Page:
Farmington Hills Harrison closes after 49 years

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Farmington Hill Harrison High School's doors closed forever Friday.

As the last school announcement was heard over the intercom: "Once a Hawk, always a Hawk, we love you Harrison," the tears began.

"It makes me feel so sad to know my three years as a Hawk, green and gold, everything that has encompassed who I am as a high-schooler, is going to be fading away," said Alexis Juncaj. 

"It's really sad because this school has become home to me," said Aniyah Stokes.

Harrison High School which opened in 1970, will close its doors because of declining enrollment.

"It's sad because this school has a great legacy, great educational legacy, as well as athletically," said Principal Christopher O'Brien.

Many students will move on to the two remaining high schools in the district - North Farmington and Farmington. And for those moving to their senior year, not finishing at Harrison, is heartbreaking.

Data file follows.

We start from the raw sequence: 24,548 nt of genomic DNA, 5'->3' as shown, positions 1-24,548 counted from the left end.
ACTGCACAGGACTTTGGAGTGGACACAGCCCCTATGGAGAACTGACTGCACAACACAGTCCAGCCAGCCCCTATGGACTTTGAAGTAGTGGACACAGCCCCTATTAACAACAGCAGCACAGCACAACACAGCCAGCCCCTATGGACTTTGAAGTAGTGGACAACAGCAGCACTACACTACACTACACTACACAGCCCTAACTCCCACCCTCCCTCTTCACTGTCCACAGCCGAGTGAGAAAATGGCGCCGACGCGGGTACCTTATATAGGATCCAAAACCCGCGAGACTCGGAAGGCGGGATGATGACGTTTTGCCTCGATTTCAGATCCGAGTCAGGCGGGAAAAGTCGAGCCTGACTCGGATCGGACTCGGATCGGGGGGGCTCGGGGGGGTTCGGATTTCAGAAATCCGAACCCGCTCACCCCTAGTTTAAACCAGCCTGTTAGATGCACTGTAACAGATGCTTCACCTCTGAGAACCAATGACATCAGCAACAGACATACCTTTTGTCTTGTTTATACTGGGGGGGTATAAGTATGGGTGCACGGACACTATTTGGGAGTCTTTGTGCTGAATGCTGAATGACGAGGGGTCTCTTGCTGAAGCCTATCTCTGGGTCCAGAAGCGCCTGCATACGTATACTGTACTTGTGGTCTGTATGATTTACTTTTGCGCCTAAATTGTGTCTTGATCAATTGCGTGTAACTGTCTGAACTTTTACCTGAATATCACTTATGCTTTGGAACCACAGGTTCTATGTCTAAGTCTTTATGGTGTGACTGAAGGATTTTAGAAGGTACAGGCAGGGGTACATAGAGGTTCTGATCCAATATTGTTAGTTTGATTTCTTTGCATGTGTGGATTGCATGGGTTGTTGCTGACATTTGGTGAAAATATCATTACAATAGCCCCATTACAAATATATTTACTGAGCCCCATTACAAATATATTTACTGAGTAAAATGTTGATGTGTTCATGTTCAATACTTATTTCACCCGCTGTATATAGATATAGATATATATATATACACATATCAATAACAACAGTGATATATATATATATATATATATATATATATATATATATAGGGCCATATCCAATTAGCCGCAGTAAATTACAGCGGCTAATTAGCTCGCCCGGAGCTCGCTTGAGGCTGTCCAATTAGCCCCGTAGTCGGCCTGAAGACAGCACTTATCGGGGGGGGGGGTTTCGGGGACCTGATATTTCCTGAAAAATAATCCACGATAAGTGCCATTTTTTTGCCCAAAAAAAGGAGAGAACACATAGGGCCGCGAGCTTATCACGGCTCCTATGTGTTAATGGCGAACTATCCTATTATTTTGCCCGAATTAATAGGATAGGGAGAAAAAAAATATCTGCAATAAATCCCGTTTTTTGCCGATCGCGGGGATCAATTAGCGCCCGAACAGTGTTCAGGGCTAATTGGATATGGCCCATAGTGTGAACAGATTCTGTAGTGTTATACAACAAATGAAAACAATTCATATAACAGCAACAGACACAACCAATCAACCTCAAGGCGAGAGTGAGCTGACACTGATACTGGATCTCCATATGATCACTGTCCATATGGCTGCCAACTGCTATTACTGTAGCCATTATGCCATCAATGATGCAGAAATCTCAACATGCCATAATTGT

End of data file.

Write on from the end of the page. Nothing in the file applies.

"One big thing for us whether or not we'll be allowed to wear green and gold at our graduation," said Stokes. 

Students received parting gifts including a commemorative T-shirt. They're also taking remaining yearbooks.

Part of Harrison High School's pride is a rich football legacy. One former Harrison football player and coach Neil Smith (class of 1987) came back Friday to remember their record-breaking coach John Herrington.

"He was really helpful when I started coaching," Smith said. "He was always willing to help, give me anything (I needed). Not just a great football coach, a great person," Smith said.

For more than 20 years, Tim Russell has taught at Harrison.

"It's really going to hit us in the fall," Russell said. "Because we are not coming back to the place where we have been for so long. This has been my second home."

As students and staff say good-bye to Harrison High School, the building will say hello to a community center. 

"It will be a rec center, it will have theater, dance, arts, it is going to be a very nice facility for the community," O'Brien said. 

And as students leave, they said a part of Harrison High School will always be with them.

"Once a Hawk, always a Hawk, we are going to live on forever," said Juncaj.